Marcusenius victoriae 

Scope: Global
Language: English

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Taxonomy [top]

Kingdom Phylum Class Order Family
Animalia Chordata Actinopterygii Osteoglossiformes Mormyridae

Scientific Name: Marcusenius victoriae (Worthington, 1929)
Common Name(s):
English Victoria Stonebasher
Taxonomic Notes: Also reported as Gnathonemus victoriae (old binomen) (Seegers et al. 2003). Marcusenius rheni (Fowler, 1936) is considered to most likely be a junior synonym of Marcusenius victoriae (Worthington, 1929) according to Seegers et al. (2003) (see also Greenwood 1966), but this still needs to be formally confirmed.

Assessment Information [top]

Red List Category & Criteria: Least Concern ver 3.1
Year Published: 2016
Date Assessed: 2015-12-22
Assessor(s): FishBase team RMCA & Geelhand, D.
Reviewer(s): Kishe, M., Natugonza, V., Nyingi, D. & Snoeks, J.
Contributor(s): Musschoot, T., Boden, G., Bayona, J.D.R., Twongo, T.K. & Kazembe, J.
Facilitator/Compiler(s): Darwall, W.R.T.
Marcusenius victoriae occurs from the Lake Kyoga system to the Middle Akagera system in Rwanda. Although there are no recent fishery statistics for the main lake to confirm this, it is thought that the population has now stabilised (pers. comm. Mary Kishe, Vianny Natugonza & Dorothy Wanja), this is especially true for the minor lakes where fishery records are more recent. The Victoria Stonebasher is therefore listed as Least Concern. More study is needed to verify the status of subpopulations in the main Lake Victoria.
Previously published Red List assessments:

Geographic Range [top]

Range Description:This species is found in the Lake Victoria basin in Uganda (Greenwood 1966), Tanzania (Eccles 1992) and Kenya (Seegers et al. 2003). In the lake itself it is restricted to bays associated with rivers (e.g., Rubafu/Kagera; Mori bay/river; and Mara bay/river). Marcusenius victoriae is also reported from the Victoria Nile, Lake Kwania (Worthington 1929b), Lake Kyoga (Worthington 1929a, 1929b), Lake Nabugabo (Chapman and Hulen 2001) and Lake Katwe. It is present in reasonable numbers in the majority of lakes in the Kyoga system (Ogutu-Ohwayo et al. 2013) and is also widespread in the minor lakes in Tanzania within the Lake Victoria basin (Katunzi et al. 2010). This mormyrid also occurs in the Middle Akagera system in Rwanda (De Vos et al. 2001).
Countries occurrence:
Kenya; Rwanda; Tanzania, United Republic of; Uganda
Additional data:
Range Map:Click here to open the map viewer and explore range.

Population [top]

Population:Information on relative abundance is scant. It is common in fisheries catches in Akagera associated lakes. The population size in lakes in the Lake Victoria basin declined as a result of competition from introduced fish species (Ogutu-Ohwayo 1990, Ogutu-Ohwayo 1995, T.K. Twongo pers. comm. 2003). For example, M. victoriae disappeared from the open waters of Lake Nabugabo after introduction of the predatory Nile Perch. It persisted in small, hypoxic wetland lagoons separated from the main lake by a few kilometres of fringing swamp (Chapman and Hulen 2001). Over-fishing of the Nile Perch has allowed modest resurgence of this mormyrid in Lake Nabugabo (Chapman et al. 2003). However, in the main Lake Victoria there is no indication for a recovery and it is thought to probably have stabilised (Mary Kishe, pers comm.). It is present in reasonable numbers in the majority of lakes in the Kyoga system (Ogutu-Ohwayo et al. 2013). It is also widespread in the minor lakes in Tanzania within the Lake Victoria basin (Katunzi et al. 2010).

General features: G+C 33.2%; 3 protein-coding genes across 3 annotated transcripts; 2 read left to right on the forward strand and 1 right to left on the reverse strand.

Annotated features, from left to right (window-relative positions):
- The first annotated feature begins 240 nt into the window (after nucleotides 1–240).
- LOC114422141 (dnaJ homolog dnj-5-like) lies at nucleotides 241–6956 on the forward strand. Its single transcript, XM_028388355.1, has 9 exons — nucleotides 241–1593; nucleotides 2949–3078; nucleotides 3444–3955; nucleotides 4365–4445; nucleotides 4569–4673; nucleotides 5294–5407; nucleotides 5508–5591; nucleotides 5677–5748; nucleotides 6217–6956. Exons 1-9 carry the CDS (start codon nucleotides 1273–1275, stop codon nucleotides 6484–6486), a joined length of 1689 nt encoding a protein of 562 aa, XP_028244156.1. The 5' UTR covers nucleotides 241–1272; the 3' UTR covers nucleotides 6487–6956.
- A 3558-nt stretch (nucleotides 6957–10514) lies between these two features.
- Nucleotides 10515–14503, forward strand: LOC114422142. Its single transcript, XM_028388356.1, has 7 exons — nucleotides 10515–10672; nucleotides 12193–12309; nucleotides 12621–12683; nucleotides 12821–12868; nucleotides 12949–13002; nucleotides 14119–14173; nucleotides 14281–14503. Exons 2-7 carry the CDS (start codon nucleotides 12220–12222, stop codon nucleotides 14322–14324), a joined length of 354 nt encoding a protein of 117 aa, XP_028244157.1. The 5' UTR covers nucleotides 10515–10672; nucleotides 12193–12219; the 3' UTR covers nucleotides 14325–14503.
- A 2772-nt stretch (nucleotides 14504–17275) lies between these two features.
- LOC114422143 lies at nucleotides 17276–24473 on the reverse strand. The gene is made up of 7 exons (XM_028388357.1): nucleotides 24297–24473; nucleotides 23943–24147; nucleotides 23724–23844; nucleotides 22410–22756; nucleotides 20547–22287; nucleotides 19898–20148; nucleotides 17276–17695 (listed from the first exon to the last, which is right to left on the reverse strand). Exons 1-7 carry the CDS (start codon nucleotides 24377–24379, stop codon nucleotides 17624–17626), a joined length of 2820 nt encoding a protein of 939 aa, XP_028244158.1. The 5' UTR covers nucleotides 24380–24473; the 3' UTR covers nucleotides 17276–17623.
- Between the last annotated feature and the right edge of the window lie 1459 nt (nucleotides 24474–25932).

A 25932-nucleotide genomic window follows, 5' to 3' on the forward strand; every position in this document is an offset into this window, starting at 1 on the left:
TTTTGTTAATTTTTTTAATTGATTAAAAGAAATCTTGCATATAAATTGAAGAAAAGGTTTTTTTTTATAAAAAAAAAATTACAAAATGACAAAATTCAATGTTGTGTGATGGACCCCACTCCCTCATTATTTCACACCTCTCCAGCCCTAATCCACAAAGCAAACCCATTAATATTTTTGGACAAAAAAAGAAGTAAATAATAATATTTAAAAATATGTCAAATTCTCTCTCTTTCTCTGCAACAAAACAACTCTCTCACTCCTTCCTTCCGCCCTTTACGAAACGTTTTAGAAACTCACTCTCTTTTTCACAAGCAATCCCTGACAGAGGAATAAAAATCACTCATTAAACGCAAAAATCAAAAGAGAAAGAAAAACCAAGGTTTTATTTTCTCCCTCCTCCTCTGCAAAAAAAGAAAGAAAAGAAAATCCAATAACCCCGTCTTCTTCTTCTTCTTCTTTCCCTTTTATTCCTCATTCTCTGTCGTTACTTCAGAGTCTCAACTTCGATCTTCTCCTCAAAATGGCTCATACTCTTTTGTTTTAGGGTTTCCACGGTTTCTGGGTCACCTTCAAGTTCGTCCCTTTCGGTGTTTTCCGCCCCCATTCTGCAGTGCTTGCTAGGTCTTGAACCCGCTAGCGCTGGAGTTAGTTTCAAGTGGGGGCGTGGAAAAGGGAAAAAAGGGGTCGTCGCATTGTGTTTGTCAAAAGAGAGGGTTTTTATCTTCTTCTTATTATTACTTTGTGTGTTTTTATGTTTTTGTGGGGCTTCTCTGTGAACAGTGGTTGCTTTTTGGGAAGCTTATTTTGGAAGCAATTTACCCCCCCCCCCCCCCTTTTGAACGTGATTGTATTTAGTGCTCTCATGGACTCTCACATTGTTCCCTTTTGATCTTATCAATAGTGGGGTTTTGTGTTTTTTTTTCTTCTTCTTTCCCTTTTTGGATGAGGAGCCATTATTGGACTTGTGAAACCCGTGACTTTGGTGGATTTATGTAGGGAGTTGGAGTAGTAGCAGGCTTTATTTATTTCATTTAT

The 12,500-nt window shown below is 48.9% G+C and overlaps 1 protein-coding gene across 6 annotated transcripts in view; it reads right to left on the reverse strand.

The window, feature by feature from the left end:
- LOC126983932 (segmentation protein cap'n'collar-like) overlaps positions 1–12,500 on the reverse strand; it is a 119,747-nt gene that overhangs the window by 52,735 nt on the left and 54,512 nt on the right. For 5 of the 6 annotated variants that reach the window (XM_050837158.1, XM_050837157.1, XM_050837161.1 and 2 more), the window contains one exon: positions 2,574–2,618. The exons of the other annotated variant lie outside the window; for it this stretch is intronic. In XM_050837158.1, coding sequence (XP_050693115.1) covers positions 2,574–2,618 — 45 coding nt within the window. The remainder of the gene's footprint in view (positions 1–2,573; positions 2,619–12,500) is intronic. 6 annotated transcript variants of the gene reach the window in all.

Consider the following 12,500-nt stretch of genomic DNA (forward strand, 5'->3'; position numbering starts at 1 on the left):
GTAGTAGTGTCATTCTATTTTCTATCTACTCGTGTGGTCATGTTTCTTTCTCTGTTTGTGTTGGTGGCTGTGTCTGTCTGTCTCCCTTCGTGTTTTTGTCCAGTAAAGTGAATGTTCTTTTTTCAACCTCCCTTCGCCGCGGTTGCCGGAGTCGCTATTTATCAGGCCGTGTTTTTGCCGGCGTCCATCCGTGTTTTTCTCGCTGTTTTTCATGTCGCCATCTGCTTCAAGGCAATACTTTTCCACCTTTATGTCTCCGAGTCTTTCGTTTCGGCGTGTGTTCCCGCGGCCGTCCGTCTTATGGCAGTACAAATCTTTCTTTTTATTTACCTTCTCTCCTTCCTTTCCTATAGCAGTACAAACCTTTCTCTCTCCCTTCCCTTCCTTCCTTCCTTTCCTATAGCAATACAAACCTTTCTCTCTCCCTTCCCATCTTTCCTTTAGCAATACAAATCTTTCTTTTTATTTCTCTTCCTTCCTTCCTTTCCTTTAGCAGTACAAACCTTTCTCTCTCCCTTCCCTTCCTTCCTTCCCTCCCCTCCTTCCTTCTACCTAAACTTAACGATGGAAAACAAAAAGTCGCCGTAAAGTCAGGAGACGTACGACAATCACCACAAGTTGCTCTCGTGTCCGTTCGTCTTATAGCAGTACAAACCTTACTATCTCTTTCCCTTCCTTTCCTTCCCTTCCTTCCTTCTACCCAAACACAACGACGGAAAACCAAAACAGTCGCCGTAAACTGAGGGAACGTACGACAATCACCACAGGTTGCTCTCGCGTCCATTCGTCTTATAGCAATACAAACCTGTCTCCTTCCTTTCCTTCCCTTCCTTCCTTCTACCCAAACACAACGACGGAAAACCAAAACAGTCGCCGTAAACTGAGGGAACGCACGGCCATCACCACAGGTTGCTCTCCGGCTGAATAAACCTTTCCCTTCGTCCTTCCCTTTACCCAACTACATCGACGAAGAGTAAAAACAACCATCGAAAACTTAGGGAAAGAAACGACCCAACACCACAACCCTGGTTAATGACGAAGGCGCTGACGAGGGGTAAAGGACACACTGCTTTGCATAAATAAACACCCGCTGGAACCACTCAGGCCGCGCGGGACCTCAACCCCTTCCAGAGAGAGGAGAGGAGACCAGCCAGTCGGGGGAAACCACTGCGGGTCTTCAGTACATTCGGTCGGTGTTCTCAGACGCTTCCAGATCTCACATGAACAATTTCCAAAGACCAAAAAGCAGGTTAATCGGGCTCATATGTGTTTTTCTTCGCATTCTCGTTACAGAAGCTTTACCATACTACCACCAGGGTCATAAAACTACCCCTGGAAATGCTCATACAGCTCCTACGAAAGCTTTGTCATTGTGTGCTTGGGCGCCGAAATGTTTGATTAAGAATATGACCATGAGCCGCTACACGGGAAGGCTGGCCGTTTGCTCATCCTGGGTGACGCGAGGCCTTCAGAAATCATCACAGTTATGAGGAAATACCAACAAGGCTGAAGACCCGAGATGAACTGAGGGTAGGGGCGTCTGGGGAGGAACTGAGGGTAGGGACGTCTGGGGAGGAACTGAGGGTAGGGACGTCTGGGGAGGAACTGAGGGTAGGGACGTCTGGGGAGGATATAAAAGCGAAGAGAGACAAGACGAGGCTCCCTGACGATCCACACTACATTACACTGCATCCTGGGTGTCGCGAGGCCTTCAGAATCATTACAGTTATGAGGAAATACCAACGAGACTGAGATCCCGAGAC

Current Population Trend:Unknown
Additional data:

Habitat and Ecology [top]

Habitat and Ecology:Marcusenius victoriae has a broad habitat distribution that includes extremely hypoxic swamps and the open waters of lakes and rivers (Chapman and Hulen 2001). In Lake Kyoga M. victoriae occurs in or near water lily swamps (Worthington 1929a). In Lake Victoria it occurs in shallow, inshore waters over sandy and rocky habitats, and seasonally over muddy bottoms adjacent to extensive papyrus swamps (Okedi 1971). It is predominantly insectivorous, feeding mainly on chironomid larvae (Corbet 1961), Polymitrarcidae and Odonata (Okedi 1971). It also eats small organisms like Ostracoda, Hydracarina (Corbet 1961, Okedi 1971), Conchostraca (Corbet 1961) and Diaptomus (Okedi 1971). Crustaceans, gastropods, fish eggs and detritus are also part of the diet (Okedi 1971). Marcusenius victoriae breeds twice a year during the rainy seasons and migrates up rivers (e.g. Sondu, Sio rivers) to spawn (Okedi 1969). The maximum size is 26.0 cm TL (Seegers et al. 2003).
Generation Length (years):1-3.3
Movement patterns:Full Migrant

Use and Trade [top]

Use and Trade: Mormyrid species are not often eaten in Uganda due to local beliefs that they lead to mental health problems. They are however eaten in Kenya and Tanzania.

Threats [top]

Major Threat(s): Water turbidity and siltation as a consequence of erosion and farming expansion, regression of wetlands and swamps due to extension of agriculture and human settlements, irrigation, eutrophication, loss of riverine migratory routes, predation by Nile Perch, fisheries pressure and illegal fishing methods are all threats to this species.

Conservation Actions [top]

Conservation Actions: No conservation actions are known for this species. Monitoring of the population trend is needed to verify whether M. victoriae is re-emerging in Lake Victoria and associated lakes as a result of intense fishing of Nile Perch (Balirwa et al. 2003).

Citation: FishBase team RMCA & Geelhand, D. 2016. Marcusenius victoriae. The IUCN Red List of Threatened Species 2016: e.T60365A47185200. . Downloaded on 24 April 2018.
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